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Protecting data through an audited cyber assessment

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RFA (Richard Fleischman & Associates) is a leading technology and financial private cloud provider for the asset management industry supporting more than 500 global private equity, hedge fund, fund-of-fund and investment management firms. 

To help organisations remain cyber secure RFA is able to advise on documented policies and procedures, technology solutions, as well as provide threat management to mitigate cyber risks. 

"We have a set of policies that we create for our clients at the onboarding stage. These cover things such as disaster recovery, the vendor management process (understanding the complete supply chain when using third party IT vendors/cloud providers), as well as equip clients with the correct information for their investors so that they are able to answer cyber-related questions themselves with full knowledge. 

"What we find is that some managers bring their IT specialist with them to investor meetings, which puts investors off because if you are the COO you should know everything about the firm's technology," comments George Ralph (pictured), Managing Director of RFA in London.

For start-up managers, this highly regulated environment can all appear quite overwhelming; indeed, in 2018, the EU is poised to introduce General Data Protection Regulation (`GDPR'), which will place even greater emphasis on firms to protect data and demonstrate proper compliance.

To help its clients implement sensible best practices, RFA has developed a risk management process that highlights between 20 and 30 technology risks in any given organisation, the results of which are then provided to the fund's board of directors. 

"This means they have regular information on what the main risks are, what mitigating actions are being taken by the manager, and they can talk through those with the fund's investors. Outside of the finance sector, having such a risk management process is actually a standard requirement. If you don't you are failing best practice," says Ralph.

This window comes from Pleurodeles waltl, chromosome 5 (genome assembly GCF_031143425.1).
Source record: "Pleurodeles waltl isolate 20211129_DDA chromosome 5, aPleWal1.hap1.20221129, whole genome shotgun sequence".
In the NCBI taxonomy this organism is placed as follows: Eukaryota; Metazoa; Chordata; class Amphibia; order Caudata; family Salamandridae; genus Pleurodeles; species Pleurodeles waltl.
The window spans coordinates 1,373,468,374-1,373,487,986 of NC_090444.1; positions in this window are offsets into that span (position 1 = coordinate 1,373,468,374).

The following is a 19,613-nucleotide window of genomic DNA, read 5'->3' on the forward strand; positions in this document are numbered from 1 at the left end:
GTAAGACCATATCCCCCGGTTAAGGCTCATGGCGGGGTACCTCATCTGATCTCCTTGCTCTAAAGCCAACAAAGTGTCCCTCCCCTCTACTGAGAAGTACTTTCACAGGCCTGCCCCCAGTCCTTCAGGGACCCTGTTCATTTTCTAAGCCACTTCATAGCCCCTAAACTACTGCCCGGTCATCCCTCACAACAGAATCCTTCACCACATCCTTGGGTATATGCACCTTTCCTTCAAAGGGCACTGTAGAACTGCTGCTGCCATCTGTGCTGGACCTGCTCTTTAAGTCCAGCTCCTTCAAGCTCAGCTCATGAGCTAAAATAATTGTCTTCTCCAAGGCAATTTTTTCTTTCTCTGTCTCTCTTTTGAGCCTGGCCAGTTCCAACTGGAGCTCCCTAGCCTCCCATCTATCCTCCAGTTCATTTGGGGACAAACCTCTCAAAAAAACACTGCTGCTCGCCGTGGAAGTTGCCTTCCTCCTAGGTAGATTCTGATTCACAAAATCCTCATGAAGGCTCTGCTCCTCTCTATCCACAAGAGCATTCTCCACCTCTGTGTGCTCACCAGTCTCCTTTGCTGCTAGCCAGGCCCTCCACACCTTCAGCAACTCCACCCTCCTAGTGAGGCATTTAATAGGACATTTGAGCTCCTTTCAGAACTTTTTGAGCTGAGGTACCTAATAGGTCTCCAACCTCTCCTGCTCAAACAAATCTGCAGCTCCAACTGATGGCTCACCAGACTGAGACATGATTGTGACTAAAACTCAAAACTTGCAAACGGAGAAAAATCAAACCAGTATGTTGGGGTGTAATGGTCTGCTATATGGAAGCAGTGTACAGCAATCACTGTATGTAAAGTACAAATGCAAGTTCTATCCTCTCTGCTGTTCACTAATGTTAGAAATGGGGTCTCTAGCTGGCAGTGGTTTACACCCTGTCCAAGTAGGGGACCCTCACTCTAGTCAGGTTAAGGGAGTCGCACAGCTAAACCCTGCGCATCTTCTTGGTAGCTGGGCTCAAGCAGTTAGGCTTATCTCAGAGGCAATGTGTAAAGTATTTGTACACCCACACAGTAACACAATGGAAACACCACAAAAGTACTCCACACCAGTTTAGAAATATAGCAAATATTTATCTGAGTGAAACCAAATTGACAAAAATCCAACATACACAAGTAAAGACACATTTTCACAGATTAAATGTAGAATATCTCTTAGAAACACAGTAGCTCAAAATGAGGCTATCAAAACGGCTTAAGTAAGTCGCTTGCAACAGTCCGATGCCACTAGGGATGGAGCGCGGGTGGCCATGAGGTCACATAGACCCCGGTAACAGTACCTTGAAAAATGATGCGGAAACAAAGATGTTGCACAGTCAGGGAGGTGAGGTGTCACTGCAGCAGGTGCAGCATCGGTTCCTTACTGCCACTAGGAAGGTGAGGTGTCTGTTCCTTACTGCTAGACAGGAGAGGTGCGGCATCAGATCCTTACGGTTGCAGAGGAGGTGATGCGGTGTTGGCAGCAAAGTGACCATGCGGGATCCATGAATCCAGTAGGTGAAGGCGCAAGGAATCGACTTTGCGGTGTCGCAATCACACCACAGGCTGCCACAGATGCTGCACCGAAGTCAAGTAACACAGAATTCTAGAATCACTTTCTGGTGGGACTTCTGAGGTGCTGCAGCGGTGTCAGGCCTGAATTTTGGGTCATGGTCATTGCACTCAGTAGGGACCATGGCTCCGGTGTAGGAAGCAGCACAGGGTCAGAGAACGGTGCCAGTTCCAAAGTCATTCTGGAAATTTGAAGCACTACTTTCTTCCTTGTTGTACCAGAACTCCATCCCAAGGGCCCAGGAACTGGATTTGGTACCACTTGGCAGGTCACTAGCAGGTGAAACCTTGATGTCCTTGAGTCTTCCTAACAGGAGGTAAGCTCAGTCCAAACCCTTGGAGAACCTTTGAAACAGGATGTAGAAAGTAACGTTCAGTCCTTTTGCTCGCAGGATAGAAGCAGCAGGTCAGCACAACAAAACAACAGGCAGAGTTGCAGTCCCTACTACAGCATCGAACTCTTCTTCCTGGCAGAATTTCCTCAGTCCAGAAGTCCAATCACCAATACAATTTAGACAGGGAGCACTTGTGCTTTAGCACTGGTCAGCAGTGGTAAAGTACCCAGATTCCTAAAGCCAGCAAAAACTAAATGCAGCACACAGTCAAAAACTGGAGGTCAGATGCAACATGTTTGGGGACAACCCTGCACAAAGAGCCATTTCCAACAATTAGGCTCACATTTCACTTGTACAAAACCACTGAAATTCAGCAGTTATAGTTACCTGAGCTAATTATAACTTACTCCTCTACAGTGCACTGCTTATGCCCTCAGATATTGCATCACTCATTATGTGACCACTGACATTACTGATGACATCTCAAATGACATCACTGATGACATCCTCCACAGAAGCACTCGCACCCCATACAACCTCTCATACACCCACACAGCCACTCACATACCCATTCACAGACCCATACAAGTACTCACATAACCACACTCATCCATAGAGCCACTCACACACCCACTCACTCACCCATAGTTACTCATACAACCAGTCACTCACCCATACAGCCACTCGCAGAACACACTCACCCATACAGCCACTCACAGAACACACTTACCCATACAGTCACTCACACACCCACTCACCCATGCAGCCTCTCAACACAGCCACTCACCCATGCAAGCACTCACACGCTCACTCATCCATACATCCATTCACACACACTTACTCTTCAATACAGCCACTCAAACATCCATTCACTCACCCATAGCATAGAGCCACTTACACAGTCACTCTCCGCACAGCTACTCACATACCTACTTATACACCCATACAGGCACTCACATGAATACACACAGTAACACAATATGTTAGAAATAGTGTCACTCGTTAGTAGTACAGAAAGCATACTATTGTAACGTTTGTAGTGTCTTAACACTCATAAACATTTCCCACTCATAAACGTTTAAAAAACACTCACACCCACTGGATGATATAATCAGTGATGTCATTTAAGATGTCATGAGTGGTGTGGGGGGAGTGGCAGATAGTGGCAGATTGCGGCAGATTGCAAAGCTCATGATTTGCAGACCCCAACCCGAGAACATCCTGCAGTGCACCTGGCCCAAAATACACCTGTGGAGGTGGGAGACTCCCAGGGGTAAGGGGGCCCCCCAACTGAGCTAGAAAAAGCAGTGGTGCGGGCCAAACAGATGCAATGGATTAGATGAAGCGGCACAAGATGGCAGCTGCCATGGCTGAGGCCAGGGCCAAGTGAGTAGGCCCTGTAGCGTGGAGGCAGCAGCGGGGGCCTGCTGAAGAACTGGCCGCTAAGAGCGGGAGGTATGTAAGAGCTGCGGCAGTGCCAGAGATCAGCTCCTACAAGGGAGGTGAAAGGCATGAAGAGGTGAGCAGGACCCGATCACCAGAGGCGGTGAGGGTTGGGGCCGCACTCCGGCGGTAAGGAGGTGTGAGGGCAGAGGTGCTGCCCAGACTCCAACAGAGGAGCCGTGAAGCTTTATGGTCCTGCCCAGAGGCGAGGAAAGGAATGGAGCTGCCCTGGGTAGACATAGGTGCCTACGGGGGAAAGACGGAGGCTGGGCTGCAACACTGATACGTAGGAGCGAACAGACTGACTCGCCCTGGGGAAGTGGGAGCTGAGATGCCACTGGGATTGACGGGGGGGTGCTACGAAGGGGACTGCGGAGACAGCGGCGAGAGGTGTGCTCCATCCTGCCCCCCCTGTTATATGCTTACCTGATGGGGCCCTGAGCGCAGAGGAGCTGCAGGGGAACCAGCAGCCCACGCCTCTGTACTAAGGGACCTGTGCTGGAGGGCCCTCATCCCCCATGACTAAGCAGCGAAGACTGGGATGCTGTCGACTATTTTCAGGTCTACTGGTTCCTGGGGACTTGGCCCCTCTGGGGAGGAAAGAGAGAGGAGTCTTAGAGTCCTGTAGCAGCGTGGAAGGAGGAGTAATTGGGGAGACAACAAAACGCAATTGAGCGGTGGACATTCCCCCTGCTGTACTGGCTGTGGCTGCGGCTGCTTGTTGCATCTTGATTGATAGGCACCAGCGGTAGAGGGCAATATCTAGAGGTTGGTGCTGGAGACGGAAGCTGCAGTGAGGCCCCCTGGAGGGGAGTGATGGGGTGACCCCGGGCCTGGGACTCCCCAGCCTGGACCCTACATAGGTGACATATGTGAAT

To cut corners, some managers will use industry guidelines such as those provided by the National Institute of Standards & Technology (NIST). The board aren't necessarily going to know if it's a template or not; they will assume they've been written. 

But there are risks to being complacent with regards to developing a strong security posture. Investors are becoming more aware of the issues and national regulators such as the SEC are prioritising cybersecurity as a key initiative in 2016.

RFA is one of only a few certified bodies in the UK under the Cyber Essentials Plus scheme, a UK government-backed initiative to help organisations protect themselves against common cyber attacks.

"We do a cyber assessment, it's basically a top-level audit of the organisation to identify risks, and issue the client with a certificate. As part of this solution, we have a portal that clients can log on to and do a self-assessment, which contains around 200 questions," confirms Ralph.

He says that RFA will typically advise clients to conduct one of these audited assessments once a year, during which RFA will go through the responses the client has provided in the self-assessment, check the paperwork, run an intrusion test on the firewall, look at the policies on the firewall and so on. 

"A lot of the answers we will already know if they are an existing client of ours. If it is not a client of ours, we would be far more granular with the audit," concludes Ralph.

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